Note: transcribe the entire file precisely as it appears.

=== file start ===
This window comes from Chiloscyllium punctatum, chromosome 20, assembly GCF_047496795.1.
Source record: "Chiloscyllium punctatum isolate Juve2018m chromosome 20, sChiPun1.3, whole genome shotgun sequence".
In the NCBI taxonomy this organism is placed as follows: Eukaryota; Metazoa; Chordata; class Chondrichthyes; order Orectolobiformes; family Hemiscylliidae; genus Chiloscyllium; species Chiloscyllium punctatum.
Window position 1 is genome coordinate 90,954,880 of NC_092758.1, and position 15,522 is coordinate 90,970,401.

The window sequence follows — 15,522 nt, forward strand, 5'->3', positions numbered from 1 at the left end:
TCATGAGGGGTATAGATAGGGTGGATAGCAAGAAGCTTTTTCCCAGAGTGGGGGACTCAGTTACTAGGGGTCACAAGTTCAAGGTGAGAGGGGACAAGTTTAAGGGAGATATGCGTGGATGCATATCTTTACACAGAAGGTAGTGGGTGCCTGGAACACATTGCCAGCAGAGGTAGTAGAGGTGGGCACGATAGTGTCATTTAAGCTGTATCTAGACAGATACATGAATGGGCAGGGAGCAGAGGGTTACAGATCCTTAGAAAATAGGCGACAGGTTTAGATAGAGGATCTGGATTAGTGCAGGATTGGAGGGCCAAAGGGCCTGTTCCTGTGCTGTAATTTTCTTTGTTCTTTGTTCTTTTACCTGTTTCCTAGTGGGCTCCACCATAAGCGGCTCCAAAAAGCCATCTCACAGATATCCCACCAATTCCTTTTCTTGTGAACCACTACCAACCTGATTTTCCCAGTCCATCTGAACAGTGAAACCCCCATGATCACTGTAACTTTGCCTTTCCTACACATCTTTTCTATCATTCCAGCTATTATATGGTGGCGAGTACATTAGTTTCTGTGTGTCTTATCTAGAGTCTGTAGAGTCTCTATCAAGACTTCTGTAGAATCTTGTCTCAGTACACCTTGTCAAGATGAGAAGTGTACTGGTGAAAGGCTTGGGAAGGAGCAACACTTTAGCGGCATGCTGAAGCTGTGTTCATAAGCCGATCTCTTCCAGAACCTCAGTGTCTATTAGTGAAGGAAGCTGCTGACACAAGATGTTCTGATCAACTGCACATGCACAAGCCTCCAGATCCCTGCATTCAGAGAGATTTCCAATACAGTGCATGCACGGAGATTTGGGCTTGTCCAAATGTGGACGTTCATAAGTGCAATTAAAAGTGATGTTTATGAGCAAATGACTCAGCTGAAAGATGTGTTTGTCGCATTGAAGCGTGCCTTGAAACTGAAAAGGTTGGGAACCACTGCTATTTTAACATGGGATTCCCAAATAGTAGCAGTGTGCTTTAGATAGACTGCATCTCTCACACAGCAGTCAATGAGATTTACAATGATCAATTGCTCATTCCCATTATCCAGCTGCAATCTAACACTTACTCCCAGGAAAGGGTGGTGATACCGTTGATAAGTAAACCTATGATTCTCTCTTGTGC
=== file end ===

This window comes from Chiloscyllium punctatum, chromosome 20, assembly GCF_047496795.1.
Source record: "Chiloscyllium punctatum isolate Juve2018m chromosome 20, sChiPun1.3, whole genome shotgun sequence".
In the NCBI taxonomy this organism is placed as follows: Eukaryota; Metazoa; Chordata; class Chondrichthyes; order Orectolobiformes; family Hemiscylliidae; genus Chiloscyllium; species Chiloscyllium punctatum.
Window position 1 is genome coordinate 90,954,880 of NC_092758.1, and position 15,522 is coordinate 90,970,401.

The window sequence follows — 15,522 nt, forward strand, 5'->3', positions numbered from 1 at the left end:
TCATGAGGGGTATAGATAGGGTGGATAGCAAGAAGCTTTTTCCCAGAGTGGGGGACTCAGTTACTAGGGGTCACAAGTTCAAGGTGAGAGGGGACAAGTTTAAGGGAGATATGCGTGGATGCATATCTTTACACAGAAGGTAGTGGGTGCCTGGAACACATTGCCAGCAGAGGTAGTAGAGGTGGGCACGATAGTGTCATTTAAGCTGTATCTAGACAGATACATGAATGGGCAGGGAGCAGAGGGTTACAGATCCTTAGAAAATAGGCGACAGGTTTAGATAGAGGATCTGGATTAGTGCAGGATTGGAGGGCCAAAGGGCCTGTTCCTGTGCTGTAATTTTCTTTGTTCTTTGTTCTTTTACCTGTTTCCTAGTGGGCTCCACCATAAGCGGCTCCAAAAAGCCATCTCACAGATATCCCACCAATTCCTTTTCTTGTGAACCACTACCAACCTGATTTTCCCAGTCCATCTGAACAGTGAAACCCCCATGATCACTGTAACTTTGCCTTTCCTACACATCTTTTCTATCATTCCAGCTATTATATGGTGGCGAGTACATTAGTTTCTGTGTGTCTTATCTAGAGTCTGTAGAGTCTCTATCAAGACTTCTGTAGAATCTTGTCTCAGTACACCTTGTCAAGATGAGAAGTGTACTGGTGAAAGGCTTGGGAAGGAGCAACACTTTAGCGGCATGCTGAAGCTGTGTTCATAAGCCGATCTCTTCCAGAACCTCAGTGTCTATTAGTGAAGGAAGCTGCTGACACAAGATGTTCTGATCAACTGCACATGCACAAGCCTCCAGATCCCTGCATTCAGAGAGATTTCCAATACAGTGCATGCACGGAGATTTGGGCTTGTCCAAATGTGGACGTTCATAAGTGCAATTAAAAGTGATGTTTATGAGCAAATGACTCAGCTGAAAGATGTGTTTGTCGCATTGAAGCGTGCCTTGAAACTGAAAAGGTTGGGAACCACTGCTATTTTAACATGGGATTCCCAAATAGTAGCAGTGTGCTTTAGATAGACTGCATCTCTCACACAGCAGTCAATGAGATTTACAATGATCAATTGCTCATTCCCATTATCCAGCTGCAATCTAACACTTACTCCCAGGAAAGGGTGGTGATACCGTTGATAAGTAAACCTATGATTCTCTCTTGTGC